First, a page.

The Central Utah Water Conservancy District manages a vast network of water facilities in eight Utah counties. Recordkeeping for this vital resource is of the utmost importance to the organization. Records Manager Mandy McClellan offers up some insight into her role and advice for other recordkeepers.
Tell us how you got your start in records management? Is this a career you saw yourself working in?
I was previously working in the IT department of a hospital when they began consolidating jobs. I heard of an opening at Central Utah Water Conservancy District for a records clerk and thought I’d give it a shot. I worked as a Records Clerk for 2 years and was then moved into the Records Assistant position which I stayed in for 9 years. At that point my predecessor announced that she was retiring and I was offered the opportunity to succession plan into the Records Manager position and was promoted in 2018. It didn’t take long before I realized that Records Management is a fascinating career. This is definitely not the career I saw myself in, but so far I have no regrets!
How important is records management for the Central Utah Water Conservancy District?
Because of the nature of our organization, recordkeeping is of the utmost importance in dealing with GRAMA requests, water deliveries and day to day operations. Making sure all employees have the records they need when they need them is one of our highest priorities.
How do you get everyone excited about records management at CUWCD?
I have found this is one of my greatest challenges, but we recently started having All Staff meetings regularly and I am given time to present on different records topics at each one. I have found this much more useful than our previous hour-long training each year because I am able to really focus on one topic and give specific examples on how it applies to employees. Our department has also begun making individual department visits with no formal agenda, just a visit to answer any records-related questions they have. We have found this extremely beneficial because the employees feel more comfortable asking questions specific to their department in a smaller setting. It has also allowed us to learn department processes and how records fit into them. Listening and being open to employees’ ideas and suggestions on how we can improve our processes is very important to us.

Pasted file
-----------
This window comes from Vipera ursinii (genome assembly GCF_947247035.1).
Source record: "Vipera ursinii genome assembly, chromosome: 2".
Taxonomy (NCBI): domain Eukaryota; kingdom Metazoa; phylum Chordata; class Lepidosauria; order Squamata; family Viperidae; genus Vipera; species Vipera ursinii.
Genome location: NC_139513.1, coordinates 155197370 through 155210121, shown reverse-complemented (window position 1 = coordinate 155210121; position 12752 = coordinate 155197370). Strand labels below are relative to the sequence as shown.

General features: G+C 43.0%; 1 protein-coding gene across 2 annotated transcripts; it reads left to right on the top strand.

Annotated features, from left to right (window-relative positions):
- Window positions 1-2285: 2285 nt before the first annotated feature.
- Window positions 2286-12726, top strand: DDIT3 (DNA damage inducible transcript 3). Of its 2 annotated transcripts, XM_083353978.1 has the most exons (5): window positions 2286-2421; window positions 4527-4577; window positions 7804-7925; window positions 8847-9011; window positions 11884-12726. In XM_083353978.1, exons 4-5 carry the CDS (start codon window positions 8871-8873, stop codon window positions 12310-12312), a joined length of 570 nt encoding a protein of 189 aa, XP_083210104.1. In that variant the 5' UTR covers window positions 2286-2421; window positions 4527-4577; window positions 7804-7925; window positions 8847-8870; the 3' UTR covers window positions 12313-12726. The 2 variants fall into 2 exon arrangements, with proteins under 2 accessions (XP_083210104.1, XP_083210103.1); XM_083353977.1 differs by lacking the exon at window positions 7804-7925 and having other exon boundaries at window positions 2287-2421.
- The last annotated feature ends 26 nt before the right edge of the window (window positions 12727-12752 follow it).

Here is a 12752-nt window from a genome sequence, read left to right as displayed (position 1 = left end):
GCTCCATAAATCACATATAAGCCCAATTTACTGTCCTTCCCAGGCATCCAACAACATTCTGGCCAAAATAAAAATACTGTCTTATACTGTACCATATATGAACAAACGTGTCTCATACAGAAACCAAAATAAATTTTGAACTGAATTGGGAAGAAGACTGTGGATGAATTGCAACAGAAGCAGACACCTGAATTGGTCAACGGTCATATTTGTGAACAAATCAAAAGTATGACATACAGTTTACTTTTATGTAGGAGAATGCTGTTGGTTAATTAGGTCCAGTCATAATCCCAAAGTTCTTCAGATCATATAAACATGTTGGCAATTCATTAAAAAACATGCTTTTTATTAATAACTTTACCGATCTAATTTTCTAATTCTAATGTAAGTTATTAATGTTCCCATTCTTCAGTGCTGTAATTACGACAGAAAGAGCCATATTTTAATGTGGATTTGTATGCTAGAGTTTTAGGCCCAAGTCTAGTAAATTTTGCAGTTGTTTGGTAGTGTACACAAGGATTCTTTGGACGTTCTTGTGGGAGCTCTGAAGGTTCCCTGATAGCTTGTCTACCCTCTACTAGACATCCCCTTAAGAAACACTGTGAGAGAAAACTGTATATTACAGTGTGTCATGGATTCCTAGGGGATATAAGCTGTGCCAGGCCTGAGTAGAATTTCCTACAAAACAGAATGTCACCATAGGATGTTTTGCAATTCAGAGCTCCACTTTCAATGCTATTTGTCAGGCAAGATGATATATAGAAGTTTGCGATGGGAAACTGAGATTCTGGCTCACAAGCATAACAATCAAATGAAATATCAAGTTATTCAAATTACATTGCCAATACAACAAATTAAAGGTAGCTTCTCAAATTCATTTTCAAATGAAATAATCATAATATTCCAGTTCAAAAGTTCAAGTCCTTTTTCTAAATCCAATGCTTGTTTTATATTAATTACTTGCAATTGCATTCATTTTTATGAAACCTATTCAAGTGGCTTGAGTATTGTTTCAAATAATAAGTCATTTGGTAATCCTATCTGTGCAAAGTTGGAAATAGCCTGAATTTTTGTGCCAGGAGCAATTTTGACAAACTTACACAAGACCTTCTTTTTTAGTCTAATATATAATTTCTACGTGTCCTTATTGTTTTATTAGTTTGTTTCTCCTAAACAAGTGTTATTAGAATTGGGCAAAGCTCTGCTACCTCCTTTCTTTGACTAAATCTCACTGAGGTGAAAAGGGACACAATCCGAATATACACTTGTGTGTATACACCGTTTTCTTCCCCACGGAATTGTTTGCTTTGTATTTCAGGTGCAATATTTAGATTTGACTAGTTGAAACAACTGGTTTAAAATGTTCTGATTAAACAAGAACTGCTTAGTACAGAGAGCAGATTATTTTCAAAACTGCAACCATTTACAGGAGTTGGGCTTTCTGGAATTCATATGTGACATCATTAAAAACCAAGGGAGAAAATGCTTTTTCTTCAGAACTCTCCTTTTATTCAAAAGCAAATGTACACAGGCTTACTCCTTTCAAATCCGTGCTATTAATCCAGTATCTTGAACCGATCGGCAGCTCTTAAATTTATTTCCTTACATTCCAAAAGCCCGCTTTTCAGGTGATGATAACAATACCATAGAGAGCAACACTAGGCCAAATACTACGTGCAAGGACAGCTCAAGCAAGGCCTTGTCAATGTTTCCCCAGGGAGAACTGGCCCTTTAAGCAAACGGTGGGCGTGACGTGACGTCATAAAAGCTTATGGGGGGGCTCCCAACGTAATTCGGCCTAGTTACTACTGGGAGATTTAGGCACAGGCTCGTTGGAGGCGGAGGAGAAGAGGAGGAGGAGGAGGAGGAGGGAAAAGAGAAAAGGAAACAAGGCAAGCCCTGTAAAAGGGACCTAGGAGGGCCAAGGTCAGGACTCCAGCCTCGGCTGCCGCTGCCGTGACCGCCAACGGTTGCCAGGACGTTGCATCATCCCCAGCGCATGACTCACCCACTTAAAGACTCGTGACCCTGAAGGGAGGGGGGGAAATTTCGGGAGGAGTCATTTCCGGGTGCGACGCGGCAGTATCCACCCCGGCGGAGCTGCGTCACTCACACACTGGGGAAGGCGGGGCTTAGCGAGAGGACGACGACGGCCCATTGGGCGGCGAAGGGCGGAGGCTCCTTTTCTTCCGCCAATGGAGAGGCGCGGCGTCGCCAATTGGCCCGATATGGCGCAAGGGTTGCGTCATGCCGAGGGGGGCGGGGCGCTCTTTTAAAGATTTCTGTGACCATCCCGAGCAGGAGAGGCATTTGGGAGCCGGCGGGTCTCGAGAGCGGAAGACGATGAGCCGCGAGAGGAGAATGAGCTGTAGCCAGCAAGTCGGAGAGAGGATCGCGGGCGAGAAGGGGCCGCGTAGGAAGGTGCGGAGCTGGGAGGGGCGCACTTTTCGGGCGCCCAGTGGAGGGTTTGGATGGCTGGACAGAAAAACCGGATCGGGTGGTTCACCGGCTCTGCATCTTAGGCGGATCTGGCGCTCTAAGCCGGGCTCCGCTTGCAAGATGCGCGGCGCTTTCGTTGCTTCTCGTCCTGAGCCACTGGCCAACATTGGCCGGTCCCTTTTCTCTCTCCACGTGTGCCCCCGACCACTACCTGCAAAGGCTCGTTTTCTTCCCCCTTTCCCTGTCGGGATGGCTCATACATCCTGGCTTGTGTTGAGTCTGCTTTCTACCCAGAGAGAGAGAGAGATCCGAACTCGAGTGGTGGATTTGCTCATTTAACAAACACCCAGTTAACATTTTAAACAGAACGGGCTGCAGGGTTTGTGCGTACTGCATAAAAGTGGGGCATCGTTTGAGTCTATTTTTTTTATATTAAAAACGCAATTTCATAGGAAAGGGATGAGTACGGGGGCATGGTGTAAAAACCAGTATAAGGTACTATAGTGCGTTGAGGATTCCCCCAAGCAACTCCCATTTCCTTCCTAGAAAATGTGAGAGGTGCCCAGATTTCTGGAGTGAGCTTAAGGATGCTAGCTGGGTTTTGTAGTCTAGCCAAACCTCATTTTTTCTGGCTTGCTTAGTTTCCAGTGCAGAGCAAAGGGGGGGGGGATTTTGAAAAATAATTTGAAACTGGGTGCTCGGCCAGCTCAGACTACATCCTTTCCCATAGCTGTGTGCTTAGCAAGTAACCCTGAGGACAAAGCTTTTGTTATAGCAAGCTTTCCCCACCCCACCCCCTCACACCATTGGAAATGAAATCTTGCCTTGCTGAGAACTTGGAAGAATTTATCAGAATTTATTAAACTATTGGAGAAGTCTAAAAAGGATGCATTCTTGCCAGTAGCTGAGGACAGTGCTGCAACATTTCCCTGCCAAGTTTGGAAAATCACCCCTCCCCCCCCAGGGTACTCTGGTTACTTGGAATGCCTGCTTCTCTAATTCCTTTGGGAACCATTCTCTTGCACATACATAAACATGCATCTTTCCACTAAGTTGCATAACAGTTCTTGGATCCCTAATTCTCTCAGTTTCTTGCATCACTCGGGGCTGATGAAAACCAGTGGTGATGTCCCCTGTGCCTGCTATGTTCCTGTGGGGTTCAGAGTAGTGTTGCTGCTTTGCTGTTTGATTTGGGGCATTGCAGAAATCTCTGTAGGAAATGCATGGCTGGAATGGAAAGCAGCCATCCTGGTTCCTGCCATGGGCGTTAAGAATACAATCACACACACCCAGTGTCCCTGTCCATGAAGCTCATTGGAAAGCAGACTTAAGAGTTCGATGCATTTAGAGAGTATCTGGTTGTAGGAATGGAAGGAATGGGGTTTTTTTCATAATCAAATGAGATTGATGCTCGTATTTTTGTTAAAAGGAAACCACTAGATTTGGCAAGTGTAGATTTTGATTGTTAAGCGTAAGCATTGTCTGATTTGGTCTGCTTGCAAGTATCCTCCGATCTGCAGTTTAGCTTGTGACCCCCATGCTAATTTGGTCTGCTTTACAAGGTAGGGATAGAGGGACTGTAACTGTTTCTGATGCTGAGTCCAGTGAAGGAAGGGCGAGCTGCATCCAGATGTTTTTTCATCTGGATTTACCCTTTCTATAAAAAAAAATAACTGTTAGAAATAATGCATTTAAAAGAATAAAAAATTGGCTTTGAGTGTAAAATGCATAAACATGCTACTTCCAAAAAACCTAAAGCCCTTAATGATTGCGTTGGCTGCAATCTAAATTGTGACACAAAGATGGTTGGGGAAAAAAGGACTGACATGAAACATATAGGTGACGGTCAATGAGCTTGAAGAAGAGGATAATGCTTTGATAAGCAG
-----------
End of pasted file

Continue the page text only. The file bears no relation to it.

What is the most challenging thing about managing records in 2022?
Definitely the changes in technology and the complexities in GRAMA requests we receive. It seems like I just start getting a handle on new technology when something else comes along. And like most governmental organizations, the number and complexity of GRAMA requests we receive each year is rising. We are a department of two so managing the requests and the workload becomes more challenging.
What helps you stay motivated when your records management projects get tough?
The support I have from upper management. I have been very lucky to be placed under one of our Deputy General Managers who doesn’t have much experience with records but is very willing to listen, learn and support. I think feeling validated and supported is the most important thing to a records management position.
What kinds of resources do you recommend for new records officers that want to learn more about managing records?
Professional associations! Being a member of ARMA and NAGARA has been essential since I am relatively new to the field. I have found it very helpful to network with others in the field to get suggestions and feedback on recordkeeping processes. There are also quite a few free webinars on different records management topics that I have found helpful, and the Utah State Archives trainings are always great.
What is your favorite thing about managing records?
That it never stays the same. There are always changes which can be challenging but it keeps things exciting!